Declining Enrollment Leads to Budget Crisis

University of Wisconsin - Platteville faces a structural budget deficit

Elizabeth Kaiser graphic

Declining student-age populations across the Midwest has left many universities with decreased tuition revenue, and University of Wisconsin-Platteville is no exception. In fact, according to a document that Vice Chancellor Paige Smith presented to both Faculty Senators and the University Budget Commission in Feb. 2020, the university costs $191.3 million to run for the 2019-2020 school year. As enrollment drops, the university faces a looming structural deficit.
According to the chair of the University Budget Commission (UBC) Teresa Burns, the State of Wisconsin at one time paid nearly half of the university’s operating costs. However, in recent years, the state has decreased their funding to only pay 15 percent.
With the decrease of state funding, UW-Platteville relies on tuition to maintain financial stability. Prior to 2015, UW-Platteville saw 11 straight years of growth in undergraduate student enrollment, with enrollment peaking in 2014 at 7,975 undergraduate students according to a campus announcement from the Chancellor’s office.
During the 11 years of increasing enrollment, whenever the total increased by roughly 100 students, a new staff member could be hired in order to maintain the low student-to-professor ratio that the university advertises, according to an estimate given to the UBC.
Since its peak in 2014, enrollment has declined steadily in part due to the 3 percent decrease in Wisconsin high school graduates. A statement from the Chancellor’s office confirmed that enrollment has declined by approximately 900 students or 12 percent in the last three years.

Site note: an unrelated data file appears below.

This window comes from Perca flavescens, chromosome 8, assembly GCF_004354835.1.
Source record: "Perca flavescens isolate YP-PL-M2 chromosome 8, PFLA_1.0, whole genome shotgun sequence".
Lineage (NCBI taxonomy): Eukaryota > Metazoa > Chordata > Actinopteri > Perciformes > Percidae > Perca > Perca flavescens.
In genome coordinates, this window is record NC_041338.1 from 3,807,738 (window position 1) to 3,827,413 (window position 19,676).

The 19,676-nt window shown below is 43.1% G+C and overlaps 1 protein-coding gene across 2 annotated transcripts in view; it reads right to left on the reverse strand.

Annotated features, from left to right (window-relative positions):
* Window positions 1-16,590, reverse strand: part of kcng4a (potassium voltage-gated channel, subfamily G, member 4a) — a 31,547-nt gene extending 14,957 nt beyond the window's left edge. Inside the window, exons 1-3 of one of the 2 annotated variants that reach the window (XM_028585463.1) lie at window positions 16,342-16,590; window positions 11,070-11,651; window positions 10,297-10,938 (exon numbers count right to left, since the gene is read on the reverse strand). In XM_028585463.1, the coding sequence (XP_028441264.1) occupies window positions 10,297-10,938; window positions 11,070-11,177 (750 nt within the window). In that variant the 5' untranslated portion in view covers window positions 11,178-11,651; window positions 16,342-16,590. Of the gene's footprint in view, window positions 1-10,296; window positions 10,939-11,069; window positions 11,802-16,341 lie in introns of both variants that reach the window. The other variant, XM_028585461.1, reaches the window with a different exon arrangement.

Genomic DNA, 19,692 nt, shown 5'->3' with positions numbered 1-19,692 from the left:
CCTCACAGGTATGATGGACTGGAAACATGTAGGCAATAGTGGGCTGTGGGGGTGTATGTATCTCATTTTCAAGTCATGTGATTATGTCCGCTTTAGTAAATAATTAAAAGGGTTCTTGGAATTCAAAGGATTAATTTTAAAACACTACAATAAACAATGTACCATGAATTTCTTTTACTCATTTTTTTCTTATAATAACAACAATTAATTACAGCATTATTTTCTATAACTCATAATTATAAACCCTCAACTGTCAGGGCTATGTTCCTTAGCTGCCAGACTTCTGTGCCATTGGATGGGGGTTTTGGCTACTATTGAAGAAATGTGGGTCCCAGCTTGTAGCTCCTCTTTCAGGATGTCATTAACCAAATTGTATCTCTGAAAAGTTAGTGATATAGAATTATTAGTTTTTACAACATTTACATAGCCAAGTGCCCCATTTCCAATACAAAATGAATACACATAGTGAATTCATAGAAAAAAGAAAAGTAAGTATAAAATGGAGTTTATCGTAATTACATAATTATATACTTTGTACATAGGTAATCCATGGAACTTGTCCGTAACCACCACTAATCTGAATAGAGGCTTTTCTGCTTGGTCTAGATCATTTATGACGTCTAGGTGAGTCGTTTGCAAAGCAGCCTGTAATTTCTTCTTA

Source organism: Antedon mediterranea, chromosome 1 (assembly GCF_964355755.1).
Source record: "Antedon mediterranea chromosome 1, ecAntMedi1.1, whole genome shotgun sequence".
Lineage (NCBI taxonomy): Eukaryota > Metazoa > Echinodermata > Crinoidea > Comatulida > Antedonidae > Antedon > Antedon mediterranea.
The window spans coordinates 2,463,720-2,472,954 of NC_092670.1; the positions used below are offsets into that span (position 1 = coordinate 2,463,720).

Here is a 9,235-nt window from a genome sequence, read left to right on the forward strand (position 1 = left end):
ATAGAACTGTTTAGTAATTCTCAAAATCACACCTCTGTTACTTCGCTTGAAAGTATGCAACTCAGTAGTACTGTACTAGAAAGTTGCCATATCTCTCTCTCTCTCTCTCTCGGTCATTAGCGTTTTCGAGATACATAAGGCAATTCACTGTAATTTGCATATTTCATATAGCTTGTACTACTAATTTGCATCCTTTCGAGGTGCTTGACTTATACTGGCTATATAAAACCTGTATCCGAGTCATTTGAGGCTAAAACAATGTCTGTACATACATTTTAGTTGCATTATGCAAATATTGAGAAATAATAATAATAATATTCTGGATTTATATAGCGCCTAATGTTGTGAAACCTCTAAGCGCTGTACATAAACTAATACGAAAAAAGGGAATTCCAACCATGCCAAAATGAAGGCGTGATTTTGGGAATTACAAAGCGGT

The tuition revenue decrease caused by declining enrollment has led to a $7.8 million deficit that is only going to increase as enrollment continues to go down.
This structural deficit has been covered by reducing budgets of different departments of the university including athletics, academic affairs and administrative services.
Enrollment is projected to continue declining. According to a campus announcement from the Chancellor’s office, the university will see a decline in enrollment of approximately 200 students a year until the 2025/2026 school year. The decrease in enrollment will create another $7.5 million deficit.
The Chancellor, with the help of divisional leaders, is working to reduce the current budget by 14 percent in order to prepare for the current and projected declining enrollment.
According to a campus announcement from the Chancellor’s office, a solution to the projected deficit could be increasing tuition by 1-2 percent. A 2 percent increase would provide a $3 million tuition revenue by 2025.
Solely increasing tuition by 1-2 percent would not provide enough additional revenue to make up for the deficit. It would also negatively effect students.
The Chancellor also proposed adding program fees on to the Engineering programs since they cost more per credit hour. By adding a $700 program fee every semester to engineering students, the university could gain a $3.4 million annual tuition revenue.
Another proposed solution to the deficit is the Voluntary Separation Incentive Program (VSIP) which would theoretically decrease faculty as enrollment decreases. This program is designed to incentivize early retirement for eligible faculty and staff members.
According to a campus announcement outlining the program, to be eligible for the VSIP, a faculty member must be 55 years old or older and must have been employed at UW-Platteville for at least five years. In turn, they would receive a one-time payment of one-third their current base salary in addition to normal retirement benefits.
In order to lessen the effects of declining enrollment, the admissions office is also working diligently to connect with more prospective students.